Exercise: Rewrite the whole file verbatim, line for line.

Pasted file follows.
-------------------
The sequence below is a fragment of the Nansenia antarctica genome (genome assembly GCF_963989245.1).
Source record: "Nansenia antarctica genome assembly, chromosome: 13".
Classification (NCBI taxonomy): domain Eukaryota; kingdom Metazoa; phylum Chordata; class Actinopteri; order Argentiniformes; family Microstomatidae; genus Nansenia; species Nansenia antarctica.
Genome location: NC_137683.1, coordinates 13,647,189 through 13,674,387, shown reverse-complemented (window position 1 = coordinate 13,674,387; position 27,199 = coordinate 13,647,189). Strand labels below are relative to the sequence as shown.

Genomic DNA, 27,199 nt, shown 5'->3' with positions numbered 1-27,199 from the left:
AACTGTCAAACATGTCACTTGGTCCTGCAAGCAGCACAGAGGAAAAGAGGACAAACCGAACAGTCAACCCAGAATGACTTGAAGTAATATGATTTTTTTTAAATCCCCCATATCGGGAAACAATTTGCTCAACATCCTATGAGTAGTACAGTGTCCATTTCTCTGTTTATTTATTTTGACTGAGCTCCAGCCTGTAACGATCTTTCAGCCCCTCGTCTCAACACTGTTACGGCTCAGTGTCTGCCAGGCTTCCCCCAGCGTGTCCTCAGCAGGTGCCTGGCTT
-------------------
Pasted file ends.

The sequence below is a fragment of the Nansenia antarctica genome (genome assembly GCF_963989245.1).
Source record: "Nansenia antarctica genome assembly, chromosome: 13".
Classification (NCBI taxonomy): domain Eukaryota; kingdom Metazoa; phylum Chordata; class Actinopteri; order Argentiniformes; family Microstomatidae; genus Nansenia; species Nansenia antarctica.
Genome location: NC_137683.1, coordinates 13,647,189 through 13,674,387, shown reverse-complemented (window position 1 = coordinate 13,674,387; position 27,199 = coordinate 13,647,189). Strand labels below are relative to the sequence as shown.

Genomic DNA, 27,199 nt, shown 5'->3' with positions numbered 1-27,199 from the left:
AACTGTCAAACATGTCACTTGGTCCTGCAAGCAGCACAGAGGAAAAGAGGACAAACCGAACAGTCAACCCAGAATGACTTGAAGTAATATGATTTTTTTTAAATCCCCCATATCGGGAAACAATTTGCTCAACATCCTATGAGTAGTACAGTGTCCATTTCTCTGTTTATTTATTTTGACTGAGCTCCAGCCTGTAACGATCTTTCAGCCCCTCGTCTCAACACTGTTACGGCTCAGTGTCTGCCAGGCTTCCCCCAGCGTGTCCTCAGCAGGTGCCTGGCTT